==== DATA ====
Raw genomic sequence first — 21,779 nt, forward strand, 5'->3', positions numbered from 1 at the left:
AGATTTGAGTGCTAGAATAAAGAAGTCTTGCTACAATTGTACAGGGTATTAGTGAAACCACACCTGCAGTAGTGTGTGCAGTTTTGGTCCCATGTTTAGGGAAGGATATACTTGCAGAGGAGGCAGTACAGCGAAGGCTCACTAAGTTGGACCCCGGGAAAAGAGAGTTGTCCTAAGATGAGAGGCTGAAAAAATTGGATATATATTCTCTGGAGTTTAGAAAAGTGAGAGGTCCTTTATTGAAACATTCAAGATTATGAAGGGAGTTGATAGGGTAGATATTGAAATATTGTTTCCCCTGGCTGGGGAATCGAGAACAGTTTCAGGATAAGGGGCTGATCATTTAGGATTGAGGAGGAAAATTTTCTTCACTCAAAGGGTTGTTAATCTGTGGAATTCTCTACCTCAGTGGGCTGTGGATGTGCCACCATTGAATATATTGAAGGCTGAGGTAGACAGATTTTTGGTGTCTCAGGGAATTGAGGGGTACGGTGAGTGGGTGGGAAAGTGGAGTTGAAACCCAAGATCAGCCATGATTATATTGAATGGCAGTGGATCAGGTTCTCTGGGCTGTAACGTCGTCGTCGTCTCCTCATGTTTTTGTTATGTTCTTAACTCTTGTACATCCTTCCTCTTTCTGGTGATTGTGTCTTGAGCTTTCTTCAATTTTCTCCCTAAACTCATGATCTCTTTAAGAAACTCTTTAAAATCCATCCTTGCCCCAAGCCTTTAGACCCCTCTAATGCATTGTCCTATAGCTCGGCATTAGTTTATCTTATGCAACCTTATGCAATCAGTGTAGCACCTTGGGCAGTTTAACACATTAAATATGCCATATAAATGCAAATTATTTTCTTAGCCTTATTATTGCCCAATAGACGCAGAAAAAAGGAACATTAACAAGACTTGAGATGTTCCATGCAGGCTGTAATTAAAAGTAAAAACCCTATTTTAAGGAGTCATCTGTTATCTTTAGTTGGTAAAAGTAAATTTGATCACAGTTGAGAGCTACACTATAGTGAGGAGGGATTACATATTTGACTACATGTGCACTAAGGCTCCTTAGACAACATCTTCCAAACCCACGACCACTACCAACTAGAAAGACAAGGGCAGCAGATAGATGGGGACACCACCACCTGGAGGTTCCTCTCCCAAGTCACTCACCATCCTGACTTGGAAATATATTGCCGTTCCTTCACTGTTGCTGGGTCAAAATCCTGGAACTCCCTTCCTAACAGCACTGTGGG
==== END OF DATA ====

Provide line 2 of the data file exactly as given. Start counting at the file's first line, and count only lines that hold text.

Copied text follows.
AGATTTGAGTGCTAGAATAAAGAAGTCTTGCTACAATTGTACAGGGTATTAGTGAAACCACACCTGCAGTAGTGTGTGCAGTTTTGGTCCCATGTTTAGGGAAGGATATACTTGCAGAGGAGGCAGTACAGCGAAGGCTCACTAAGTTGGACCCCGGGAAAAGAGAGTTGTCCTAAGATGAGAGGCTGAAAAAATTGGATATATATTCTCTGGAGTTTAGAAAAGTGAGAGGTCCTTTATTGAAACATTCAAGATTATGAAGGGAGTTGATAGGGTAGATATTGAAATATTGTTTCCCCTGGCTGGGGAATCGAGAACAGTTTCAGGATAAGGGGCTGATCATTTAGGATTGAGGAGGAAAATTTTCTTCACTCAAAGGGTTGTTAATCTGTGGAATTCTCTACCTCAGTGGGCTGTGGATGTGCCACCATTGAATATATTGAAGGCTGAGGTAGACAGATTTTTGGTGTCTCAGGGAATTGAGGGGTACGGTGAGTGGGTGGGAAAGTGGAGTTGAAACCCAAGATCAGCCATGATTATATTGAATGGCAGTGGATCAGGTTCTCTGGGCTGTAACGTCGTCGTCGTCTCCTCATGTTTTTGTTATGTTCTTAACTCTTGTACATCCTTCCTCTTTCTGGTGATTGTGTCTTGAGCTTTCTTCAATTTTCTCCCTAAACTCATGATCTCTTTAAGAAACTCTTTAAAATCCATCCTTGCCCCAAGCCTTTAGACCCCTCTAATGCATTGTCCTATAGCTCGGCATTAGTTTATCTTATGCAACCTTATGCAATCAGTGTAGCACCTTGGGCAGTTTAACACATTAAATATGCCATATAAATGCAAATTATTTTCTTAGCCTTATTATTGCCCAATAGACGCAGAAAAAAGGAACATTAACAAGACTTGAGATGTTCCATGCAGGCTGTAATTAAAAGTAAAAACCCTATTTTAAGGAGTCATCTGTTATCTTTAGTTGGTAAAAGTAAATTTGATCACAGTTGAGAGCTACACTATAGTGAGGAGGGATTACATATTTGACTACATGTGCACTAAGGCTCCTTAGACAACATCTTCCAAACCCACGACCACTACCAACTAGAAAGACAAGGGCAGCAGATAGATGGGGACACCACCACCTGGAGGTTCCTCTCCCAAGTCACTCACCATCCTGACTTGGAAATATATTGCCGTTCCTTCACTGTTGCTGGGTCAAAATCCTGGAACTCCCTTCCTAACAGCACTGTGGG